Ways of Seeing

Ways of Seeing[Reading] ➿ Ways of Seeing Author John Berger – Jobs-in-kingston.co.uk John Berger s Classic Text on ArtJohn Berger s Ways of Seeing is one of the most stimulating and the most influential books on art in any language First published in , it was based on the BBC televisi John Berger s Classic Text on ArtJohn Berger s Ways of Seeing is one of the most stimulating and the most influential books on art in any language First published in , it was based on the BBC television series about which the London Sunday Times critic commented This is an eye opener in ways than one by concentrating on how we look at paintings he will almost certainly change the way you look Ways of Kindle - at pictures By now he has Berger has the ability to cut right through the mystification of the professional art critics He is a liberator of images and once we have allowed the paintings to work on us directly, we are in a much better position to make a meaningful evaluation Peter Fuller, Arts Review The influence of the series and the book was enormous It opened up for general attention to areas of cultural study that are now commonplace Geoff Dyer in Ways of TellingWinner of theBooker Prize for his novel, G John Peter Berger born November th,is an art critic, painter and author of many novels including A Painter of Our Time, From A to X and Bento s Sketchbook. This book is based on a television series which can be viewed on YouTube here is a really remarkable series and a remarkable, although annoying, book The book is annoying because it should have been a coffee table book with large colour photographs and large font instead it is a Penguin paperback with a font tending towards the unreadable and grey scale reproductions of the paintings that make them almost impossible to view This is agonising, as This book is based on a television series which can be viewed on YouTube here is a really remarkable series and a remarkable, although annoying, book The book is annoying because it should have been a coffee table book with large colour photographs and large font instead it is a Penguin paperback with a font tending towards the unreadable and grey scale reproductions of the paintings that make them almost impossible to view This is agonising, as really all you will want to do is studying and think about these images for hours There is something we sort of know, even if I suspect we are completely wrong in our intuition We have been, as humans, looking at pictures for a lot longer than we have been reading books For the vast majority of us, literacy is a disturbingly recent invention perhaps a hundred , maybe a hundred and fifty years for people in the first world Churches told their Biblical stories as much in images as in words For a long time even here the words were spoken in a language that was not understood by those listening Learning how to read images, something so many of us assume isn t something we need to learn, but rather is somehow immediate, takes an entire culture and also takes perhaps as long as to learn how to read To understand how images work on us how we are manipulated by them that takes at least as long as it takes to learn the same things about how words work on and manipulate us.So, on one level this book is an exploration of the history of oil painting and what such paintings mean mean to us now in comparison to what they meant to earlier generations of people in Western societies Because the Western tradition of painting is quite a separate thing from any other world art traditions He starts by saying that paintings are both still and silent This is an interesting thing to say, because how we generally experience paintings today or at least, learn about them is through shows like Sister Wendy s World Tour of Art or Simon Schama s Power of Art Don t for a second get me wrong here I loved both But the art works displayed are anything but still or silent There is a voice track and there is a panning and a zooming in that turns these still and silent works into something approaching a cartoon I had never considered the implications of this before The painting stops being what it is, in fact, cannot remain what it is on the screen, it stops being an object that the artist created so as to speak for itself, and now requires someone to mediate between it and us, to either speak over it explain it or to orchestrate it quite literally, with music so that we are taught the proper way to read this painting.I ve been thinking a lot about how we read paintings and images, particularly after reading a book called Reading Images the grammar of visual design It is interesting that in that book it is clear that linguistic grammar has been used as a way to structure our response to the grammar of images quite effectively, I think but this is almost counter intuitive If we have had aimmediate relationship with images than with written text, why is it that we need to use the organising principles associated with written texts so as to seek to understand images Why doesn t that work the other way around I know in part this is because language has been formally codified, but this, again, raises the question of why images are so resistant to such codification Why would it be daft to explain what a verb is by reference to Mona Lisa s eyebrows The relationship between being naked being without clothes and being nude is presented here in what I take to be feminist art criticism A nude is not merely someone without clothes it is almost invariably a female and she is also on display, an object In many ways she is not really the protagonist of the painting, even when she is the only person in the painting the other person that is always present is the anonymous male viewer towards whom she is on display He shows image after image of nude women, and even while being embraced, they are turned to the viewer, turned to their true lover, their fantasy lover, for not only are they the screen on which we project our lust, but also the reason for our weaknesses they are, in the end, to be lusted over and to blame No wonder they are invariably passive and languid After corrupting the whole of male humanity, how could they not look exhausted And that is actually the point it is only today that a painting can be seen by quite so many people They were never intended to be seen other than by the very few Today paintings are pretty much what Plato said of them, representations of representations but as such they are a demonstration of just how wealthy the owner really was Paintings put on display the wealth of their owners and that was a large part of what had been their purpose Here s me, and here s the missus, and we are standing in front of our house, this is our bedroom, these are the oranges we have shipped in from Spain, this is our cow and, despite the late summer sun setting, these are our furs The last program in the series looks at advertising and how it uses and distorts the language of paintings, to which it is the last dying breathe of a tradition spanning back 500 years In oil painting we are looking at the current wealth of the owners there is a now ness about these paintings this is what I look like now, this is what I own now the fact that it is always then in images is something everyone has becomeaware of now we have cameras and something Barthes explains beautifully in his Camera Lucida Time stops in the image, and as such all images are images of death Life immediately marches away from them, leaving them as pure memory So, paintings are always about the present and, as such, thus also immediately about the past the present being just the past in waiting.But marketing images are always about the future, never about the present Selling something is about creating a desire and that desire is not here and now, it is sometime soon In many ways advertising doesn t sell products it sells envy and desire As he points out, the rich people in oil paintings are not glamorous glamour is beside the point To be glamorous the viewer needs to want to emulate the people they see in the images but the people who own paintings see themselves so, there is no need for glamour To sell product you need to sell a fantasy and that fantasy needs to be just out of reach, but obtainable though an exchange not actually part of the image, an exchange of money for a good, but that exchange is the point of the image That capitalism needs such constant exchanges and that advertising creates the desires that fuel these exchanges is the open secret of our society That said, I d never considered the relationship with time that this creates before how, to be economically valid units, we need to be constantly living in a fantasy future, while also being prepared to put up with just about any boredom in our all too prosaic present No wonder advertisement is uninterested in now, it needs to be it needs to negate now for what is to come The book also draws a distinction between how we advertise to the working class the promised transformation is based on Cinderella and the middle class the promised transformation is based on The Enchanted Palace for the working class buying this one product will be enough to transform you into the princess, for the middleclass investing in this bank will bring you all of the good things in life, which are, of necessity, an ensemble.There is so much to think about in this tiny book and this short series of films I watch shows like this and I think, imagine what television could have been but, of course, it could never have been anything of the kind This is very much the exception that proves the rule So, to see what television could never have been allowed to be, watch this and then go back to reading books Way of Seeing, John Berger Ways of Seeing is a 1972 television series of 30 minute films created chiefly by writer John Berger and producer Mike Dibb It was broadcast on BBC Two in January 1972 and adapted into a book of the same name The book Ways of Seeing was written by Berger and Dibb, along with Sven Blomberg, Chris Fox, and Richard Hollis The book consists of seven numbered essays four using words and images and three essays using only images Way of Seeing, John Berger Ways of Seeing is a 1972 television series of 30 minute films created chiefly by writer John Berger and producer Mike Dibb It was broadcast on BBC Two in January 1972 and adapted into a book of the same name The book Ways of Seeing was written by Berger and Dibb, along with Sven Blomberg, Chris Fox, and Richard Hollis The book consists of seven numbered essays four using words and images and three essays using only images 2013 1388 77 9789649461748 20 1390 160 9789642763528 1393 122 9786006955278 I am not the audience for this book, mainly because I ve already read andor less digested the handful of essays and ideas on which it is based The seven chapters break down fairly simply 1 Benjamin s Work of Art the ability to reproduce images alters the way we encounter works of art This seems reasonable Nobody gets to see a Giotto without having seen a reproduction first, except someone who has no interest in the Giotto in the first place But Berger et al go a step further we I am not the audience for this book, mainly because I ve already read andor less digested the handful of essays and ideas on which it is based The seven chapters break down fairly simply 1 Benjamin s Work of Art the ability to reproduce images alters the way we encounter works of art This seems reasonable Nobody gets to see a Giotto without having seen a reproduction first, except someone who has no interest in the Giotto in the first place But Berger et al go a step further we need to use the fact that we encounter works of art differently to undermine the ruling class s privilege and the specialized experts who are the clerks of the nostalgia of a ruling class in decline That s on page 32 Part of me, a large part, laments the fact that you d never get that published today, not even on a website Another part of me laments the stupidity of intellectuals who put their faith in the inherent goodness of The People The People does not have a good track record when it comes to art appreciation That s not to say that people can t learn to appreciate art, only that We are no better and no worse than the ruling class was We need to learn, we need to be taught, you can t do that if you assume that We are inherently able to do the right thing 2 3 Women are depicted differently from men, and, frankly, not in ways that are healthy for anyone, but particularly not for women I agree Which makes it breathtaking to see the authors get so many things wrong, either intentionally cutting short the bible verse in which God punishes Eve and Adam stupidly non Western art forms show women as active participants in sex, so that are isn t morally dubious or in ways that are, ahem, temporally bound Hair is associated with sexual power, with passion Seventies 5 Oil paintings are bourgeois and generally not morally okay Holbein s Ambassadors is read as an example of this the incredible distorted skull in the painting is the exception which proves the rule of oil paintings rather than, you know, showing that oil paintings can be self critical, as are most good artworks of any kind In general, the lesson of this book is that all art is bad for you, except the pieces that the authors of this book like They like pieces by artists who can plausibly be turned into radicals, because only radicals can be interesting Franz Hals William Blake They don t discuss the 20th century at all I know they know that twentieth century art exists perhaps, as good Benjaminian Marxists, they don t like abstraction or difficulty They re also very uncomfortable with religious art, and want to group, e.g., Ambrosius Benson s Mary Magdalene with the absurd and or pornographic Magdalene of later times, rather than admitting the rather obvious differences Benson s is rich, but not, how can I put this naked and disheveled Since the authors have a hard time saying what they actually like vs what they suspect is oppressive , you get idiocies like this Rembrandt s famous late portrait shows a man for whom all has gone except a sense of the question of existence, of existence as a question A little thought would show that this is the sort of conservative pablum Great Artists have been serving up for generations 6 7 Advertizing uses art to make you think you want things you don t want and that you can get them, so you don t need to think about what you really want, e.g.,time away from the office This is true In sum I was sucked in by the idea that this was a book about understanding art It is not It is critical theory for high school readers Good for what it is, but extremely narrow in scope, and quite harmful for anyone who swallows it whole rather than taking a few minutes to worry away at its assumptions Harmful because those who accept it will say silly things, and because those who read it and reject it out of hand due to the rhetoric, bad arguments, or conceptual confusion won t be challenged to, you know, care about other people Humorous aspect of this book it makes a big deal about how it was written by a group of people, because, you know, individuals are bad, and groups are good You ll note that the book is sold as a book by John Berger You can draw the conclusion First of all, this entire book is set in bold I don t know what crazy crazyman let that through the gate at Penguin but I just felt I had to point it out right away It s still worth reading.4 essays and 3 pictorial essays Really interesting stuff cutting away some of the bullshit associated with our appreciation of art It seems like museums are doing a lot of things wrong as well as right.Chapter on oil painting was particularly interesting but it was the last one about advertising or publ First of all, this entire book is set in bold I don t know what crazy crazyman let that through the gate at Penguin but I just felt I had to point it out right away It s still worth reading.4 essays and 3 pictorial essays Really interesting stuff cutting away some of the bullshit associated with our appreciation of art It seems like museums are doing a lot of things wrong as well as right.Chapter on oil painting was particularly interesting but it was the last one about advertising or publicity as it s exclusively referred to in this book that has me thinking Advertising not only needs you to want this shirt, this car, the entire industry must endeavor to narrow the scope of your desires to make you amenable to the culture The mindset must always be a future, better you achieved through important purchases The essay is horrifying enough until you realise that it s thirty years old, and this is now only one facet of a business that s grown muchinsidious The ads shown are almost quaint in their straight sell This was a great introduction to the work of John Berger, and my doubts that this would turn into something rather dull were swiftly blown away His approach to art isn t overly complex thus you don t have to be a cultural boffin on the subject, yet its deep on a theoretical level to challenge and stimulate the old grey matter Ways of Seeing offers not just an idea but also an invitation to see and know the world differently As the TV series aired in 1972 four years before I was born I will This was a great introduction to the work of John Berger, and my doubts that this would turn into something rather dull were swiftly blown away His approach to art isn t overly complex thus you don t have to be a cultural boffin on the subject, yet its deep on a theoretical level to challenge and stimulate the old grey matter Ways of Seeing offers not just an idea but also an invitation to see and know the world differently As the TV series aired in 1972 four years before I was born I will likely turn to youtube and try to catch an episode or two, and hopefully find it as fascinating as this book Bravo John If you re into stuff like this, you can read the full review Seeing Comes Before Words Ways of Seeing by John Berger But because it is nevertheless a work of art and art is thought to be greater than commerce its market price is said to be a reflection of its spiritual value of an object, as distinct from a message or an example, can only be explained in terms of magic or religion In Ways of Seeing by John Berger Original paintings are silent and still in a sense that informatio If you re into stuff like this, you can read the full review Seeing Comes Before Words Ways of Seeing by John Berger But because it is nevertheless a work of art and art is thought to be greater than commerce its market price is said to be a reflection of its spiritual value of an object, as distinct from a message or an example, can only be explained in terms of magic or religion In Ways of Seeing by John Berger Original paintings are silent and still in a sense that information never is Even a reproduction hung on a wall is not comparable in this respect for in the original the silence and stillness permeate the actual material, the paint, in which one follows the traces of the painter s immediate gestures This has the effect of closing the distance in time between the painting of the picture and one s own act of looking at it In this special sense all paintings are contemporary In Ways of Seeing by John Berger I find it strange when someone tells me they re attached to a certain painter and that painter in question is a genius the definition of genius is fairly broad, so one person s definition might not be another s I haven t fully formed my argument, haven t pin pointed what it is that niggles at me I think essentially the problem is that I attach genius in other areas of human endeavour such as science or music or literature, to advancement To pushing forward into new frontiers to problem solving, to presenting the world in a different way I suppose Cubism might meet those criteria, but a lot of Picasso s work seems purely derivative of existing art work and artists e.g Duchamp, Cezanne, Matisse, and especially African art and children s art and he worked backwards into flatness, primitivism and naivety He was certainly innovative and good at seeing and pulling together different visual stimuli into new combinations If you re into Art and Painting in particular, you can the rest of the review elsewhere If you are really impatient, you may go and see Trevor s brilliant review for this book Otherwise you may wait a few weeks for mine I don t think it would be fair to review the book without seeing the documentary If you are really impatient, you may go and see Trevor s brilliant review for this book Otherwise you may wait a few weeks for mine I don t think it would be fair to review the book without seeing the documentary 2007 wrote This book, based on a television series, explores how the art world of now has come to be by exploring what art was to humans in the past The theories presented are very interesting and are posed with pictorial references that do very well to prove points One interesting chapter deals exclusively with the Nude in art overtime Overtime it has been reviled, reveared, copied, censored, hidden, hoarded and abstracted Another great chapter deals in the context in which people see ar 2007 wrote This book, based on a television series, explores how the art world of now has come to be by exploring what art was to humans in the past The theories presented are very interesting and are posed with pictorial references that do very well to prove points One interesting chapter deals exclusively with the Nude in art overtime Overtime it has been reviled, reveared, copied, censored, hidden, hoarded and abstracted Another great chapter deals in the context in which people see art, in contrast to how they might have been meant to see it by the artist Many pieces are painted as singular wall decorations, but now are hanging in museums next to a hundred other of these decorations Overtime people now view art online or in sections of video, where a director controls the viewers eyes as what to see through camera tricks and narration The chapter contemplates and guesses how this might change to experience of art over time Changing from entertainment, to ascholarly subject A very interesting read John Berger sWays of Seeing,based on a four part 1972 BBC documentary series of the same name, is considered one of the most influential and accessible works of writing about art in the English language and rightly so Consisting of four textual essays and three picture essays bereft of text, this book deconstructs the dominant cultural gaze towards art and connects it with the way we regard and ascribe meaning, both to works of art and to the world around us Particularly insightful, John Berger sWays of Seeing,based on a four part 1972 BBC documentary series of the same name, is considered one of the most influential and accessible works of writing about art in the English language and rightly so Consisting of four textual essays and three picture essays bereft of text, this book deconstructs the dominant cultural gaze towards art and connects it with the way we regard and ascribe meaning, both to works of art and to the world around us Particularly insightful, even path breaking, is the essay on the tradition of the Nude and how it relates to the power and gender dynamics between the surveyed and the surveyor It is here that Berger illustrates the social existence of men as subjects and women as objectsA woman must continually watch herself She is almost continually accompanied by her own image of herself From earliest childhood she has been taught and persuaded to survey herself continually And so she comes to consider the surveyor and the surveyed within her as the two constituent yet always distinct elements of her identity as a woman She has to survey everything she is and everything she does because how she appears to men, is of crucial importance for what is normally thought of as the success of her life Her own sense of being in herself is supplanted by a sense of being appreciated as herself by another One might simplify this by saying men act and women appear Men look at women Women watch themselves being looked at This determines not only most relations between men and women but also the relation of women to themselves The surveyor of woman in herself is male the surveyed female Thus she turns herself into an object and most particularly an object of vision a sightThe distinction created here between nakedness and nudity is also notableTo be naked is to be oneself To be nude is to be seen naked by others and yet not recognised for oneself A naked body has to be seen as an object in order to become a nude Nakedness reveals itself Nudity is placed on displayOne of the most important tasks performed inWays of Seeingis that it democratises art and meaning making, freeing it from the mystification of the art critic and the exclusive enjoyment of the status quo a function also performed, albeit differently, by the invention of camera and the possibility of reproduction both ideas dealt with in the first essay in this volume I also found the essay on the Publicity Image and Advertising to be a particularly important theoretical intervention, revealing publicity as both a tradition of continuity and a break from the oil painting as a methodical construction of a new aspirational way of seeing while seeing the same things prosperity and happiness , situating envy and glamour as its centerpiece Despite being written in the 1970s,Ways of Seeingcontinues to be a thoroughly important and relevant read, well into the second decade of the 21st century I would, however, advise a word of caution with regards to its eurocentrism and certain incorrect notions about art in the East, especially with regards women and sexuality in some places Note on the Penguin Edition Given that one of the chief aims of this book is to demystify and democratise art appreciation, it makes sense that this book appears as a paperback instead of thethematically appropriate coffee table format However, what makes no sense whatsoever is that the entire book is set in a headache inducing bold sans serif font My second reading of this book was from an e copy, but the typeset was still bold and only marginally less annoying Moreover, I m glad that I read this in an age when paintings can be looked up on the internet, because the miniature black and white reproductions printed in the book are barely decipherable, let alone offering a chance for the kind of assessment this book recommends The Penguin paperback edition ofWays of Seeingis paradoxically at odds with the book s intrinstic argument for accessibility a visual iteration of the value divide between authors and publishers if you will This book though initially written in 1972 is still relevant to the reader today especially the essays dealing with the way women are seen in society It is composed of seven essys, four use words and images, three only images It discusses how women are view in society with an emphasis and concentration on European or Western culture The images are from ads and famous European paintings Being that I work in a museum and see paintings all day long this aspect interests me in particular.Basical This book though initially written in 1972 is still relevant to the reader today especially the essays dealing with the way women are seen in society It is composed of seven essys, four use words and images, three only images It discusses how women are view in society with an emphasis and concentration on European or Western culture The images are from ads and famous European paintings Being that I work in a museum and see paintings all day long this aspect interests me in particular.Basically the book is saying that in our European based culture women are objects, men are subjects Men survey, women are surveyed Since women are always on display in our society, they adjust their behaviour in order to please and fit in with our male dominated society.I reference this book many times in my own personal writings What Mr Berger has written still has value today Actually in many ways not much has changed for women We in the USA and Western Europe are a little better off because we can work, make money and have legal rights but that is not true for women in the rest of the world Living in a Democratic or secular society does give womencontrol over their lives as opposed to dictatorships and theocracies However even in the United States our actions as women and men are based on social constructs and society s defintions of how men and women should behave towards each other Even how women view and interact with each other to the point that women are very competitive, jealous and vindictive in order to get or keep a man But that is another story for discussion in the essays I have written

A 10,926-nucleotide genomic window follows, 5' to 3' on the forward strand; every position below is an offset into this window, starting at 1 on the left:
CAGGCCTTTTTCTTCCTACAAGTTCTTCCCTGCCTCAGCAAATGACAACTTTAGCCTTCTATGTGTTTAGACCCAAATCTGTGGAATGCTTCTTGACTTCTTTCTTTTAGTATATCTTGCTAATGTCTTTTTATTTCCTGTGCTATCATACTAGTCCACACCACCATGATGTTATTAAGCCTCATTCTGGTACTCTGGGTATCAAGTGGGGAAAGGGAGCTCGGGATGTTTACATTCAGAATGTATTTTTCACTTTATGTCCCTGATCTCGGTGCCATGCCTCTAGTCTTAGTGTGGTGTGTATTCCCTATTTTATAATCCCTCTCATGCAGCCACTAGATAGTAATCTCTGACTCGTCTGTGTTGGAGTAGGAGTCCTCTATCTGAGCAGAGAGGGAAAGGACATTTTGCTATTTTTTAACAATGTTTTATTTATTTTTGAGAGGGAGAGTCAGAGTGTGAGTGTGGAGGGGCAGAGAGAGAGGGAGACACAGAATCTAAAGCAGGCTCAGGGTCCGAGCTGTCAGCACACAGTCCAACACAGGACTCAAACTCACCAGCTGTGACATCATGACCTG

Paperback  ô Ways of Seeing PDF Ò Ways of  Kindle -
  • Paperback
  • 176 pages
  • Ways of Seeing
  • John Berger
  • English
  • 13 March 2019
  • 0140135154